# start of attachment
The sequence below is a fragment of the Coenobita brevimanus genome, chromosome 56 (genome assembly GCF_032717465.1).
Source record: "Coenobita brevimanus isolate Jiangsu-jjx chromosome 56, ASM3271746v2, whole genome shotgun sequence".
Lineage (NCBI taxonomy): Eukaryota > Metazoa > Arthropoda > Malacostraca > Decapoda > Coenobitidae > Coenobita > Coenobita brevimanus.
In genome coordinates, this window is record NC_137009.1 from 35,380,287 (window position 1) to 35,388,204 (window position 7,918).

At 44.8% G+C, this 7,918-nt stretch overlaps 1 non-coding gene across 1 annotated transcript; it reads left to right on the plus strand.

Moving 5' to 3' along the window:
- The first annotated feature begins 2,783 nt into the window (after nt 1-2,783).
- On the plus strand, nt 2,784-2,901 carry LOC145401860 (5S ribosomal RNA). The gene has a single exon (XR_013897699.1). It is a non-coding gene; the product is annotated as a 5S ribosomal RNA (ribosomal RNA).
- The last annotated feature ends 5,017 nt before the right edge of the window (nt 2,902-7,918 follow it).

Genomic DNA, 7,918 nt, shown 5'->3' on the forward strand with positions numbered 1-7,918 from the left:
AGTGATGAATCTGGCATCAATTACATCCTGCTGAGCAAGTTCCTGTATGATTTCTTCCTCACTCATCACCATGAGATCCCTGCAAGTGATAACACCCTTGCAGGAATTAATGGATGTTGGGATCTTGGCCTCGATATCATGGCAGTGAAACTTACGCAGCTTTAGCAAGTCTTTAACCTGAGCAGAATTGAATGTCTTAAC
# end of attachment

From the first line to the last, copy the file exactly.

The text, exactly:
The sequence below is a fragment of the Coenobita brevimanus genome, chromosome 56 (genome assembly GCF_032717465.1).
Source record: "Coenobita brevimanus isolate Jiangsu-jjx chromosome 56, ASM3271746v2, whole genome shotgun sequence".
Lineage (NCBI taxonomy): Eukaryota > Metazoa > Arthropoda > Malacostraca > Decapoda > Coenobitidae > Coenobita > Coenobita brevimanus.
In genome coordinates, this window is record NC_137009.1 from 35,380,287 (window position 1) to 35,388,204 (window position 7,918).

At 44.8% G+C, this 7,918-nt stretch overlaps 1 non-coding gene across 1 annotated transcript; it reads left to right on the plus strand.

Moving 5' to 3' along the window:
- The first annotated feature begins 2,783 nt into the window (after nt 1-2,783).
- On the plus strand, nt 2,784-2,901 carry LOC145401860 (5S ribosomal RNA). The gene has a single exon (XR_013897699.1). It is a non-coding gene; the product is annotated as a 5S ribosomal RNA (ribosomal RNA).
- The last annotated feature ends 5,017 nt before the right edge of the window (nt 2,902-7,918 follow it).

Genomic DNA, 7,918 nt, shown 5'->3' on the forward strand with positions numbered 1-7,918 from the left:
AGTGATGAATCTGGCATCAATTACATCCTGCTGAGCAAGTTCCTGTATGATTTCTTCCTCACTCATCACCATGAGATCCCTGCAAGTGATAACACCCTTGCAGGAATTAATGGATGTTGGGATCTTGGCCTCGATATCATGGCAGTGAAACTTACGCAGCTTTAGCAAGTCTTTAACCTGAGCAGAATTGAATGTCTTAAC